The building’s facades bristled with carved decoration, coronets and coats of arms, while statues and urns filled niches. If Doric pilasters on the north front seemed at odds with Corinthian on the south front it was retorted that nobody could view both simultaneously.
Plans for gardens and grounds were equally unrestrained and monumental with a pyramid, the Temple of the Four Winds and a majestically colonnaded mausoleum – still the private burial place of the Howard family. Work on lakes continued through the 18th century, and in the 19th century the 7th Earl of Carlisle would add the famous Atlas Fountain at the centre of the South Parterre.
While some 18th-century commentators were horrified by the flamboyance others, like man of letters Horace Walpole, considered it “sublime”. Yet one feature struck a dissonant note: the West Wing, built in the 1750s after the deaths of Vanbrugh and the 3rd Earl, was Palladian in style, a sober contrast to the existing Baroque designs. The 4th Earl came to regret what he had allowed and, to this day, the asymmetrical appearance of the house and its two mismatched wings both charms and raises eyebrows.
Back inside, in the Antique Passage, Long Gallery and other opulently furnished rooms, antique sculptures and paintings collected by the 3rd, 4th and 5th Earls on Grand Tours of Europe exude classical connoisseurship. (Letters written by the 4th Earl, worrying about pirates and tactics to prevent officials inspecting crates, suggest collecting wasn’t all plain sailing.) Renowned English painters such as Thomas Gainsborough and Joshua Reynolds are represented too, as well as works by George, the 9th Earl, a talented Victorian artist in his own right – see his landscapes in the Museum Room.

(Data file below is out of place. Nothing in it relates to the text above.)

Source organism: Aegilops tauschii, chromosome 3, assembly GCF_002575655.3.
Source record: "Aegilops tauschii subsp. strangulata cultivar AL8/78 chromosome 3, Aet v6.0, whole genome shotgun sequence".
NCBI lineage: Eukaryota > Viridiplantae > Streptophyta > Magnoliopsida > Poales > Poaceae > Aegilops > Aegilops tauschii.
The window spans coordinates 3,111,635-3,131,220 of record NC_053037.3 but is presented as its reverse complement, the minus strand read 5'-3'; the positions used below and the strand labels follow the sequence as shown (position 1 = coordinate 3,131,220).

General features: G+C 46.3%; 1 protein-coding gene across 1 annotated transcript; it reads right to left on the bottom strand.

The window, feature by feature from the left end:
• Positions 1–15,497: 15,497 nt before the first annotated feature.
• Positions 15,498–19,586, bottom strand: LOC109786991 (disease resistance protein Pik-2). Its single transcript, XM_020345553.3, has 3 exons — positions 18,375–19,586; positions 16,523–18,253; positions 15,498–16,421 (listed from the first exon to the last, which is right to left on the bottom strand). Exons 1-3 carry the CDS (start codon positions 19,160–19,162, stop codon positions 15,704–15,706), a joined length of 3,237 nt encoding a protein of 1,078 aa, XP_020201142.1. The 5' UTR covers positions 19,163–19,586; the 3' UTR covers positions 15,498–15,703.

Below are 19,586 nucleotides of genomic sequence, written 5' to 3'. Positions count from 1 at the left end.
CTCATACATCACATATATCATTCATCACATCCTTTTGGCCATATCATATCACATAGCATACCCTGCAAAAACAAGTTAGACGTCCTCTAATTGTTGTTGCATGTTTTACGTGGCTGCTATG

What a frightening thought, then, that Castle Howard could have been lost when a chimney fire broke out on 9 November 1940, sweeping into the Great Hall and destroying the dome and nearly 20 rooms. It seemed unlikely the house would be lived in again. Further tragedy struck as two Howard sons were killed in action during the Second World War. But middle son, George – grandson of the 9th Earl and father of the current generation who care for Castle Howard – returned to restore the home.
It has been a slow, painstaking task, which has included the rebuilding of the dome and the recreation of Pellegrini’s Fall of Phaeton painting by Canadian artist, Scott Medd. The story of the fire, continuing restoration works and how derelict rooms gained new life as sets for TV and film is told in the Brideshead Restored exhibition.
Visitors can also explore the award-winning Duty Calls exhibition revealing a little-known chapter in the history of the family and estate from Waterloo to the Second World War. Between 1815 and 1944, five Howards were killed in action, while on the Home Front Castle Howard catered for Belgian refugees and schoolgirl evacuees who helped to salvage house contents from the 1940 fire.
This feature appeared in the July/August 2016 issue of BRITAIN